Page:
Disneyland and Land Assembly in Metro Vancouver by Geraldine Santiago
I was in Disneyland’s Magic Kingdom recently, and while my family saw the different themed areas like “Star Wars: Galaxy's Edge”, ”Fantasyland", "Tomorrowland", "Critter Country, "New Orleans Square Adventureland", "Mickey's Toontown" and "Main Street USA, as a land assembly specialist, I couldn't help but think about the similarities and undertakings that Walt Disney and developers in BC go through when they purchase assembled properties for their projects.
After doing some research, I learned that there were a few things that Disney needed for his park: a large regional population, a large site and a zoning that allowed an amusement park to be built and accessibility.
Disney’s staff searched all throughout Southern California and considered Burbank and Chatsworth as a contenders, but the Parks and Recreation Department in Burbank had “balked at an earlier Disney amusement park” and Chatsworth had problems being too close to the beach.
Anaheim on the other hand, had a growing population of 14,556 and between 1940-1950, it had grown by 65%, and then grew another 30% between 1950 -1953. In addition, Anaheim was also only twenty-five miles from Los Angeles, and off the new Santa Ana Highway. (Santa Ana 5 Freeway). Orange County climate offered the least rainfall, the least humidity and the least extreme temperatures of any other options—ideal for the amusement park to be operational year-round.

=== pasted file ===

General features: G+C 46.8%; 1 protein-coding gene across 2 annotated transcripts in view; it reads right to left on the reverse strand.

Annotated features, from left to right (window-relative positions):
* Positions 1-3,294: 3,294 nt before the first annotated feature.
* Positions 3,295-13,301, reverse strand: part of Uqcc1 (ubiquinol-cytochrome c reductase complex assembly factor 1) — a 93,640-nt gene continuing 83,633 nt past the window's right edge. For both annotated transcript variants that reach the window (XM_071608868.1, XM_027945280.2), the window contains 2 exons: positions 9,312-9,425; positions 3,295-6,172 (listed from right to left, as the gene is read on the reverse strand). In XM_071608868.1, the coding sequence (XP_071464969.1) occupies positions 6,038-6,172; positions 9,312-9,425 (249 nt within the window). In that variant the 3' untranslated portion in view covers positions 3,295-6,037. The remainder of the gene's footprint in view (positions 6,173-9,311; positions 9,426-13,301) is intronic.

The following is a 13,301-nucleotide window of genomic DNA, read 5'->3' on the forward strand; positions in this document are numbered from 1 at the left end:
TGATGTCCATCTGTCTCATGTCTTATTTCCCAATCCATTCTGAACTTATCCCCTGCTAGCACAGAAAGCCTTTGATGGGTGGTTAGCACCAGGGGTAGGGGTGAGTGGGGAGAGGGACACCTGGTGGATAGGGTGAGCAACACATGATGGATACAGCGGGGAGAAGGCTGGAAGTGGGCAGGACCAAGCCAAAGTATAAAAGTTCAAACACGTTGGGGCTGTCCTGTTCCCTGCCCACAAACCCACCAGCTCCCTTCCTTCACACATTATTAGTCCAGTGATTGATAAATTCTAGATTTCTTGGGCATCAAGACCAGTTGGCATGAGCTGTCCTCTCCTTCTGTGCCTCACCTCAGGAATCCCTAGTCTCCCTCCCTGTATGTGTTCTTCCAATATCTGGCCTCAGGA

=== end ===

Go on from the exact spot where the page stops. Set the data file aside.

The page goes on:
In the end, Disney’s staff decided to acquire ’17 tracts of adjacent orange groves in Anaheim', which made up 150 acres. It was filled with 4,400 orange trees and 15 homes called “Ball Road Subdivision’ which makes up Disneyland park today.
When Disney decided to expand to another site, he did not want anyone to know about any of his land acquisitions, nor did he want other companies to speculate either. So, cash was paid and a numbered company was used so that the homeowners won't hold out for more if they had known it was Disney corporation behind the purchase.
Whether it is a small developer looking to build a row of townhouses, or a large developer looking to build an apartment tower, when developers look at new areas as possible sites to redevelop, they too, research many cities and neighbourhoods, they perform feasibility studies, research present housing stock, assess future population and growth in an area, and seek out sites with location that are near public transit or near highways and research the Official Community Plan (OCP) or Neighbourhood Plan (NP). Developers also use numbered companies and confidentility clauses so that homeowners will not hold out for more.
To read more about land assemblies in British Columbia, go to www.Landassembly.me or purchase my ebook on-line today!